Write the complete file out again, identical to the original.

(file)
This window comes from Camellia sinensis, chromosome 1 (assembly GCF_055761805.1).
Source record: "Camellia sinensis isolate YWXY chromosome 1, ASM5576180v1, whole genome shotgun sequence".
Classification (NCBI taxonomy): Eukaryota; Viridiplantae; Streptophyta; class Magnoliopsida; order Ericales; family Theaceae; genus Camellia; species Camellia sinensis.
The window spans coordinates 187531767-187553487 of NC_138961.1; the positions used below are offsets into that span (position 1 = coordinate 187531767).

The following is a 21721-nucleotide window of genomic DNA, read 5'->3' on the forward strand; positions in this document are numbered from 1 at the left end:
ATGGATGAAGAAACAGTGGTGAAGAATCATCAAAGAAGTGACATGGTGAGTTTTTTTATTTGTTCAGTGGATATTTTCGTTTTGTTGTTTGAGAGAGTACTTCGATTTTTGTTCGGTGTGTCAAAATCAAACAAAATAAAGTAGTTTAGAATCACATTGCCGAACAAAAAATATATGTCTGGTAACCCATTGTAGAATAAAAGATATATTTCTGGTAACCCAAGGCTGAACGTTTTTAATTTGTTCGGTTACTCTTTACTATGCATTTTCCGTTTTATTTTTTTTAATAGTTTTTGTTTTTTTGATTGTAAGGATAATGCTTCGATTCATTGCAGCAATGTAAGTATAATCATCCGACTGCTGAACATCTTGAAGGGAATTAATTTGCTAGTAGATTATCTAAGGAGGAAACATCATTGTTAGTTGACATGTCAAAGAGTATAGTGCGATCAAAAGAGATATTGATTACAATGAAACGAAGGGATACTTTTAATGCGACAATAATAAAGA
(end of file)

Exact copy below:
This window comes from Camellia sinensis, chromosome 1 (assembly GCF_055761805.1).
Source record: "Camellia sinensis isolate YWXY chromosome 1, ASM5576180v1, whole genome shotgun sequence".
Classification (NCBI taxonomy): Eukaryota; Viridiplantae; Streptophyta; class Magnoliopsida; order Ericales; family Theaceae; genus Camellia; species Camellia sinensis.
The window spans coordinates 187531767-187553487 of NC_138961.1; the positions used below are offsets into that span (position 1 = coordinate 187531767).

The following is a 21721-nucleotide window of genomic DNA, read 5'->3' on the forward strand; positions in this document are numbered from 1 at the left end:
ATGGATGAAGAAACAGTGGTGAAGAATCATCAAAGAAGTGACATGGTGAGTTTTTTTATTTGTTCAGTGGATATTTTCGTTTTGTTGTTTGAGAGAGTACTTCGATTTTTGTTCGGTGTGTCAAAATCAAACAAAATAAAGTAGTTTAGAATCACATTGCCGAACAAAAAATATATGTCTGGTAACCCATTGTAGAATAAAAGATATATTTCTGGTAACCCAAGGCTGAACGTTTTTAATTTGTTCGGTTACTCTTTACTATGCATTTTCCGTTTTATTTTTTTTAATAGTTTTTGTTTTTTTGATTGTAAGGATAATGCTTCGATTCATTGCAGCAATGTAAGTATAATCATCCGACTGCTGAACATCTTGAAGGGAATTAATTTGCTAGTAGATTATCTAAGGAGGAAACATCATTGTTAGTTGACATGTCAAAGAGTATAGTGCGATCAAAAGAGATATTGATTACAATGAAACGAAGGGATACTTTTAATGCGACAATAATAAAGA